Follow TV Tropes


Series / Ripping Yarns

Go To

Basically, what Michael Palin and Terry Jones did after Monty Python's Flying Circus but completely different and just as funny. Ripping Yarns was the definitive parody of the "Boy's Own" genre of the inter-war years.

Ripping Yarns started a year after Python ended, with its pilot "Tomkinson's Schooldays" being broadcast in 1975. It was followed by a first series of six episodes (including a re-run of the pilot) was broadcast in 1977. It was followed by a second series of half the size in 1979.

Episodes of Ripping Yarns

  • First series
    • 1. "Tomkinson's Schooldays"
    • 2. "The Testing of Eric Olthwaite"
    • 3. "Escape from Stalag Luft 112B"
    • 4. "Murder at Moorstones Manor"
    • 5. "Across the Andes by Frog"
    • 6. "The Curse of the Claw"
  • Second series
    • 1. "Whinfrey's Last Case"
    • 2. "Golden Gordon"
    • 3. "Roger of the Raj"


Ripping Yarns contains examples of:

  • Absurdly Powerful Student Council: Grayson the School Bully in Tomkinson's Schooldays
    "In return for not hitting any of the masters, the Head had allowed Grayson certain privileges, such as having unmarried Filipino women in his room, smoking opium, and having a sauna instead of prayers."
  • Affably Evil: Grayson the School Bully, despite always referring to Tompkinson (and anyone else he talked to, including the headmaster) with a variety of witheringly contemptuous epithets, is actually fairly nice to Tompkinson, letting him use the escape tunnels he was building with the chaplain and providing him with some sort of drug (implied to be cocaine) to let him win the Hop. He even passes on the mantle of School Bully to Tomkinson when he accepts a position as School Bully at Eton
  • Abusive Parents:
    • Kevin Orr's in Curse of the Claw. They locked Kevin's sister up inside her own home for putting too much butter on her scone and shot his brother for walking on the flower beds.
    • Roger's mother in Roger of the Raj always insists on the most intense course of action when dealing with Roger, in contrast to her improbably kind husband. At one point, she attempts to shoot him when she finds out he's setting up a socialist revolution (blame Mr Hopper). Earlier, when debating parenting styles, she insists that their other son Nigel was given the "proper" treatment.
      Father: Isn't Nigel dead?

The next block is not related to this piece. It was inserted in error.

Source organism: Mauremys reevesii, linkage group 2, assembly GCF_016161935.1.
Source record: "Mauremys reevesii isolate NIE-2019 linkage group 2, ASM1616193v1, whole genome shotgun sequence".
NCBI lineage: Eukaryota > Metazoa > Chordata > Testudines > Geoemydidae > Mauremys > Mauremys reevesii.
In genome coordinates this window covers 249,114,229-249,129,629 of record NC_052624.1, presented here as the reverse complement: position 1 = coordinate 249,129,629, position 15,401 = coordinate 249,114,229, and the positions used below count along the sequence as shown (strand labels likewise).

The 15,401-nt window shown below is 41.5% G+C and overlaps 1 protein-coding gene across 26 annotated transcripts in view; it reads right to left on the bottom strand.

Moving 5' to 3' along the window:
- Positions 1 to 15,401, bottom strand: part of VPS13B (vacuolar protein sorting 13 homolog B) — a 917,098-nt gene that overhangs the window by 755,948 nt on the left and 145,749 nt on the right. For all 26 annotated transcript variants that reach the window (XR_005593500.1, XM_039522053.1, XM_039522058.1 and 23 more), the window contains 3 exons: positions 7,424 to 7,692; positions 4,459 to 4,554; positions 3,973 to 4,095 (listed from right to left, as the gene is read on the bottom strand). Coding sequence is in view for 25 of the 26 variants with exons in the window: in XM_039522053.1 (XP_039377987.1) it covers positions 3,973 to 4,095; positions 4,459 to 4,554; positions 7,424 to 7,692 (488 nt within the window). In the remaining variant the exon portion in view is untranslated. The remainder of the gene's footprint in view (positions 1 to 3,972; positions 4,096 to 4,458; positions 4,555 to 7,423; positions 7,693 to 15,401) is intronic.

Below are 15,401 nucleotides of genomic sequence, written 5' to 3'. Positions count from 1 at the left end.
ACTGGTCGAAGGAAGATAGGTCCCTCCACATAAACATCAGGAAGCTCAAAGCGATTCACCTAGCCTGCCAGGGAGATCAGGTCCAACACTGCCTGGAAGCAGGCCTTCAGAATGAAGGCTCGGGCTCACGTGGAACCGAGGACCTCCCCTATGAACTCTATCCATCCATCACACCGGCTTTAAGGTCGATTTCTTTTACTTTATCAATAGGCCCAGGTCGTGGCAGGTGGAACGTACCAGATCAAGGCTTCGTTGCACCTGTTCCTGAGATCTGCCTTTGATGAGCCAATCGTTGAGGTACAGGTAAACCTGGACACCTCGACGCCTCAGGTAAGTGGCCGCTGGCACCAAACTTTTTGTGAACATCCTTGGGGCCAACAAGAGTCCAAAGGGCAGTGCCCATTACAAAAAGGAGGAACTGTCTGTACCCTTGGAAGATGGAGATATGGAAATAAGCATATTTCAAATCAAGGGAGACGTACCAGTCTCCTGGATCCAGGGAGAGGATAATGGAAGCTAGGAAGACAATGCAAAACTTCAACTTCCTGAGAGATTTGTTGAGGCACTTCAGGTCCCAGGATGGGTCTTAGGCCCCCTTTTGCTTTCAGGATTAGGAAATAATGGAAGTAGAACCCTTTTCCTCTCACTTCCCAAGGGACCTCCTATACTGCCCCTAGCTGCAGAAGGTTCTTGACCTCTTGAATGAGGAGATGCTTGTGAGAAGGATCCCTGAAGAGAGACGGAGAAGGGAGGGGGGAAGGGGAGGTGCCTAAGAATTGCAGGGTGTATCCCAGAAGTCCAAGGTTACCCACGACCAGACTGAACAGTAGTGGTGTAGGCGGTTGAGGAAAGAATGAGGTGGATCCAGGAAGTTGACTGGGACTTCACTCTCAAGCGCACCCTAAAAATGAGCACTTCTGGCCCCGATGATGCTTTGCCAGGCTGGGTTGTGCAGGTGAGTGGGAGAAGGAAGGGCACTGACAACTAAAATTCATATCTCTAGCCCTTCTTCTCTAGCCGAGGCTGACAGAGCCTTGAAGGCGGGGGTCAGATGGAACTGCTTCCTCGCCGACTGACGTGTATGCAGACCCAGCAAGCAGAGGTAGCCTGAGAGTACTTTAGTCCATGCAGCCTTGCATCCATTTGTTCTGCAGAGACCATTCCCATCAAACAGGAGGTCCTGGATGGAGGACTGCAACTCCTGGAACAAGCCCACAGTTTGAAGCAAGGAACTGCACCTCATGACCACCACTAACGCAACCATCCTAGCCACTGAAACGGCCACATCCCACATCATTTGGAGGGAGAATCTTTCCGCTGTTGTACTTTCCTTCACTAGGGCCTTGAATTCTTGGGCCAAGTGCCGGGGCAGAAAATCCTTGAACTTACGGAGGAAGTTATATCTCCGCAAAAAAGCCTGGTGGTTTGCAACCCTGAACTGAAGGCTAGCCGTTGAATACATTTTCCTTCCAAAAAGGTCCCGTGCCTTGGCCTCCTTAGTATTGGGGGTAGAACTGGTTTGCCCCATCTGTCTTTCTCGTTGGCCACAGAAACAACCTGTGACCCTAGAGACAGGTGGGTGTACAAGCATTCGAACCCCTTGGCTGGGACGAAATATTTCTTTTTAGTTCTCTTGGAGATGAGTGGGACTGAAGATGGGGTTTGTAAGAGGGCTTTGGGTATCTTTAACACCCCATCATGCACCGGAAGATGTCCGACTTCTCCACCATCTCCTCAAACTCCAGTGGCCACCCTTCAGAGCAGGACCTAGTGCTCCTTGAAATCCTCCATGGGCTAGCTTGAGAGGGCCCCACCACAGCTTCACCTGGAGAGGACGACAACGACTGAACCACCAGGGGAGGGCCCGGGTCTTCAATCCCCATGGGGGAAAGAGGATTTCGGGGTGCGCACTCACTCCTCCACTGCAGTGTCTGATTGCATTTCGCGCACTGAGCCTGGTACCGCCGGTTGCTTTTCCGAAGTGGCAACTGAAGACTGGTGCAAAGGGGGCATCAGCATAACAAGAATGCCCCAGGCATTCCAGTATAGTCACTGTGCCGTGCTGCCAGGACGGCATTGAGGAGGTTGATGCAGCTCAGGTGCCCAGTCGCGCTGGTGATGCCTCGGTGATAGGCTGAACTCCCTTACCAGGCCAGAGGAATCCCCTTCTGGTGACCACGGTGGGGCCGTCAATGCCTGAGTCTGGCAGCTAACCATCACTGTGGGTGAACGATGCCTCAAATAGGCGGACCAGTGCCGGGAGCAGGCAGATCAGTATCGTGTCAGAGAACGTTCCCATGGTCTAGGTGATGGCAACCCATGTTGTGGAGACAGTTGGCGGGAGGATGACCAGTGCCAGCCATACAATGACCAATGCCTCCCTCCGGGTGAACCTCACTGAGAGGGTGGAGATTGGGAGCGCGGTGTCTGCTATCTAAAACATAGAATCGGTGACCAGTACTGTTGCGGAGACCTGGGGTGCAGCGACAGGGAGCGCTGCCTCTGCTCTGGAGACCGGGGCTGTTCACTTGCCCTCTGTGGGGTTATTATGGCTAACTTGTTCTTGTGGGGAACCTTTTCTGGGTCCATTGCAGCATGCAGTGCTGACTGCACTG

Mother: Yes. But imagine what he'd be like if he wasn't.
  • Aliens in Cardiff: Played for laughs a few times, notably with Kevin Orr's mansion in Maidenhead.
  • Anachronism Stew: Very slight and purely for comic effect.
  • Artifact of Doom: The Claw in Curse of the Claw.
  • Boarding School: Graybridge in Tomkinson's Schooldays.
  • Boarding School of Horrors: Parodied to the limit in Tomkinson's Schooldays.
  • The Bore: In the episode episode "The Testing of Eric Olthwaite", Eric is considered extremely boring to everyone due to his interests: rain, shovels, and black pudding. He eventually gets a job at a bank, and is kidnapped by a bank robber who it turns out has the same interests. They go on a "crime" wave of measuring rainfall and he becomes interesting to the general public, despite not changing at all.
  • British Brevity: 9 episodes total.
  • Busman's Holiday: Whinfrey's Last Case revolves around the titular hero deciding that he's fed up with saving the British Empire on an almost monthly basis since 1898 and deciding to go on holiday. So of course, the place where he goes is the place where the latest scheming rotters plotting against Britain have holed up to put their plot into action, and they're so impressed by Whinfrey's reputation that they assume he's shown up to stop them and surrender pretty much without a fight.
  • The Butler Did It: Played with: In Murder at Moorstones Manor, the butler claims that he did it. Except that he has rivals who also claim they did it. Possibly the butler was telling the truth, but there's no way of knowing.
  • The Cameo: John Cleese as a passerby in "Golden Gordon". Terry Jones himself might count, as he only turns up in "Tomkinson's School Days"
  • Cardboard Prison: Escape from Stalag Luft 112B, in which Major Phipps becomes the only man never to have escaped from the prison camp of the title. And this includes the guards. Of course, after all of the British prisoners except Phipps escape (he wasn't included in their plans because he refused to submit his own plans to the various necessary escape committees), the prison becomes very much not a Cardboard Prison, with guards watching Phipps 24-7 with guns trained on him at all times. The sheer tedium of this is apparently why the guards themselves eventually escape. Phipps himself then gets so obsessed with intricate escape plans that he never does put any of them into practice.
  • Dirty Communists: Mr. Hopper in Roger of the Raj, and eventually the whole regiment. Subverted when it turns out that, while all of them are revolutionaries, very few of them are actual communists. When Roger is made to speak and starts advocating for peaceful anarchy, they start squabbling amongst themselves whether they are opposed to all forms of centralized government, just British royalism, or something else. Mr. Hopper is very displeased.